4 Great Flight Simulators From A Forgotten Gaming Genre
Flight simulators can be great fun to play, but you don’t really hear of any others besides the main three options: Microsoft Flight Simulator, X-Plane, and FlightGear (which I wrote about a while back) . While these three are certainly great, they’re far from the only ones you should consider when looking at the flight simulation genre. Here are four other flight sims that are sure to get your attention.
Microsoft Combat Flight Simulator
Microsoft Combat Flight Simulator is unlike the famous Flight Simulator series in that MCFS revolves around the warfare among airplanes rather than peaceful flight simulation. It was originally released in 1998 for the PC, so it should be playable on any Windows machine with compatibility settings enabled. After the original game, a second and third release followed, with the last release occurring in 2002. The most recent one is most interesting to me personally as it is all about the “Battle for Europe” where you can play as the US Air Force, the Royal Air Force, or the Luftwaffe, and try to win the war with one of those three air forces. In MCFS 3, the list of playable aircraft includes:
- North American P-51 Mustang
- Republic P-47 Thunderbolt
- Lockheed P-38 Lightning
- Lockheed P-80 Shooting Star
- Boeing B-29 Superfortress
- Curtiss XP-55 Ascender
- Hawker Typhoon
- Hawker Tempest
- Supermarine Spitfire
- de Havilland Mosquito
- de Havilland Vampire
- Messerschmitt Bf-109
- Focke-Wulf Fw-190
- Messerschmitt Me-262
- Dornier Do-335
- Gotha Go-229
Compared to Battlefield (which I’ll get to later), MCFS is designed so that it allows additional aircraft to be installed via third-party add-ons much in the same way as the Microsoft Flight Simulator series allowed. Battlefield, on the other hand, may feature a handful of various aircraft, but that’s it, and you can’t add new ones or modify the existing ones.
F-15 Strike Eagle III
F-15 Strike Eagle III was made by MPS Labs in 1992, and offered some of the most advanced graphics at the time of release. It was primarily available for DOS, which means that you can use emulation software such as DOSBox to run it.
As the game revolves around a single plane, you’ll be flying — you guessed it — the F-15 Strike Eagle. It’s armed with a M61 Vulcan cannon, guided missile, and laser guided bombs. In the game, you will have to succeed in 3 campaigns: Iraq, Korea and Panama. Theses campaigns include several missions, each mission has a primary goal and a secondary optional one. While it’s not a very long game nor does it display accurate flight characteristics (remember, it’s a DOS game!), it’s a good one to play occasionally. Best of all, you can get it for free!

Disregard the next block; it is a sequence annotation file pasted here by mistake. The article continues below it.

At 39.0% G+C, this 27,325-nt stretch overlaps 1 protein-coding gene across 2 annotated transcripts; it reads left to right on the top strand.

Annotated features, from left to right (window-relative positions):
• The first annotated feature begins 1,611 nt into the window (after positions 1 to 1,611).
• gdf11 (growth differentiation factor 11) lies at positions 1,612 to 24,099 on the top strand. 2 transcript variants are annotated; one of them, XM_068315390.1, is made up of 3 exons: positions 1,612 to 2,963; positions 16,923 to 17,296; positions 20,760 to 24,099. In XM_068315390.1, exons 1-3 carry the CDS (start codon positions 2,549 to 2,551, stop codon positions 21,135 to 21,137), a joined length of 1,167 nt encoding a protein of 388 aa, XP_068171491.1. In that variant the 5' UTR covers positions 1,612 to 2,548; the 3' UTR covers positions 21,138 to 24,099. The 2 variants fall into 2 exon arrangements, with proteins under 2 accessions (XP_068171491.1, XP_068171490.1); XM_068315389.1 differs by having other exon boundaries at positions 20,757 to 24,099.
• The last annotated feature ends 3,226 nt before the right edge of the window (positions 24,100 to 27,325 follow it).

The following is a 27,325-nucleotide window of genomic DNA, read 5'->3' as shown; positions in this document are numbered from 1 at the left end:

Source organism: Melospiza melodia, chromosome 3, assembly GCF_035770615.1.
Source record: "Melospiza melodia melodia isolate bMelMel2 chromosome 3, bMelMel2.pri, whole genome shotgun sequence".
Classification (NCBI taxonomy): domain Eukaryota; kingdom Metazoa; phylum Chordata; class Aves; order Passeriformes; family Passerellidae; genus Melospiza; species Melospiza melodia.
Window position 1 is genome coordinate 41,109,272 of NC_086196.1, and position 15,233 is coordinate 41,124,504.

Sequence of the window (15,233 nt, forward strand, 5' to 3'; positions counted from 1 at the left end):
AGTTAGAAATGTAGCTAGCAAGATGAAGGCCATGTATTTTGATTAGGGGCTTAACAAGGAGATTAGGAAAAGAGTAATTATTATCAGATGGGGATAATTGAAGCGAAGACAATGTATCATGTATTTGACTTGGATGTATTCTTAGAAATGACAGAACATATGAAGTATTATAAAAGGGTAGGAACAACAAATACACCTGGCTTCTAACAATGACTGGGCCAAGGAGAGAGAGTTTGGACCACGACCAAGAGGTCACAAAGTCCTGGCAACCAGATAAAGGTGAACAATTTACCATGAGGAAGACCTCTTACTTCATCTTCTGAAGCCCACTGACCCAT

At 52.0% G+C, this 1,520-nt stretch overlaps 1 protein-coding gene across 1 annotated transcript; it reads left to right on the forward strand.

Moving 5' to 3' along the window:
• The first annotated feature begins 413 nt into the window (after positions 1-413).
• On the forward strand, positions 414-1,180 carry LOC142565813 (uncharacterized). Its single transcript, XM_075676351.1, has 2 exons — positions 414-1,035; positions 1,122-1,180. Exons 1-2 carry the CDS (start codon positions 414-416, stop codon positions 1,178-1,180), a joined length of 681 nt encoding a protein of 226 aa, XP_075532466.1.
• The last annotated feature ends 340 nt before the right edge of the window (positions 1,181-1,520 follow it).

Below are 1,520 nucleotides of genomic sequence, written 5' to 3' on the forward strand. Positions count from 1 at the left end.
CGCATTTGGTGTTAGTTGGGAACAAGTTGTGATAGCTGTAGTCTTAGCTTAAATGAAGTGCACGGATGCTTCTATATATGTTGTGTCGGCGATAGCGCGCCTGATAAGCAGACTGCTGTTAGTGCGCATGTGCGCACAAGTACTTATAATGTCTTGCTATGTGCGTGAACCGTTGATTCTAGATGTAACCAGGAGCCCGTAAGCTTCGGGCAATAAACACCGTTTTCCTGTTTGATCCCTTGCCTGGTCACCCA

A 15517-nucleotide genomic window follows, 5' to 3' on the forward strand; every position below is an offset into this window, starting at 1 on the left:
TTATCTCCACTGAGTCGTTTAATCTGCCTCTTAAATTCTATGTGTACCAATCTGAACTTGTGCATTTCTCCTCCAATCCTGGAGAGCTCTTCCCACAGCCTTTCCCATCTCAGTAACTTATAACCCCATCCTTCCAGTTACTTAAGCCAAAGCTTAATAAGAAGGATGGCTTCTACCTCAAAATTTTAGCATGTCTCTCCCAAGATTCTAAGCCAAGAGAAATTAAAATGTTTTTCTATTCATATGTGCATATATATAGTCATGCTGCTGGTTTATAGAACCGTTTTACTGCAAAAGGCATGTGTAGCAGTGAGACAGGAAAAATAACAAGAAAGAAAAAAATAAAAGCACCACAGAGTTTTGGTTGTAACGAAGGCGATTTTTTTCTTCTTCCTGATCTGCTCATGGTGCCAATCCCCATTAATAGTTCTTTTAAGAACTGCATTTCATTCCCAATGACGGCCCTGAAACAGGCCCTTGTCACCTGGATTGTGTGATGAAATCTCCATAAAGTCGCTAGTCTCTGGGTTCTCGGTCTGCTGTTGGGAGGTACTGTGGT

Night Hawk: F-117A Stealth Fighter 2.0 is a game similar to F-15 Strike Eagle III, but this one revolves around the F-117A! In this game, you fly the Stealth Bomber to two different targets per mission and either destroy them or photograph them. As you progress, those missions become harder. It was also made for DOS, which makes it playable with the DOSBox emulator.
As you may have noticed, this game ends with 2.0 — it is actually based on the F-19 Stealth Fighter game first released by Micropose, so it is technically just an update to that game featuring a different plane rather than a complete remake. Essentially, this update offers improved graphics, but similar gameplay.
Again, remember that because this is a DOS game, it won’t be very long, flight characteristics will be far from accurate, and the graphics will not be great by today’s standards. However, it’s a nice little game that you can occasionally play, and the best part is that you can grab this one for free!
Battlefield 1942 isn’t known for being a flight simulator, but rather a game of all out warfare. However, it was one of the first war games that offered planes and helicopters in a rather enjoyable manner. With BF1942, you could launch into the sky with an old Russian WWII fighter and circle the map, bombing strategic points as well as shooting down other pilots in the sky. Future Battlefield games would keep air warfare in them, so you’ll be able to do the same with the more recent Battlefield 3 or Battlefield 4 (provided that you can get BF4 to work on your system ).
They’re definitely not known for being highly realistic flight simulators, though — not even the newer versions. While the flight dynamics are acceptable, these aircraft are simply “get in and go”. In more realistic flight simulators, you’d have to consider wind, weight, fuel (and its realistic usage rate), and more. However, those realistic simulators take many painstaking hours to get a an accurate model in place, while Battlefield developers make one that is roughly close while providing lots of excitement.
While all of these games are very fun to play, they don’t take realism nearby as seriously as Microsoft Flight Simulator, X-Plane, and FlightGear. If life-like simulation of flight mechanics is what you’re after, those three options are still your best bets. However, if you’d like a flight sim with more action (where you can actually shoot bullets and missiles), then these games are more what you’re after.
What other flight simulator games do you enjoy? Which one of the major three is your favorite? Let us know in the comments!
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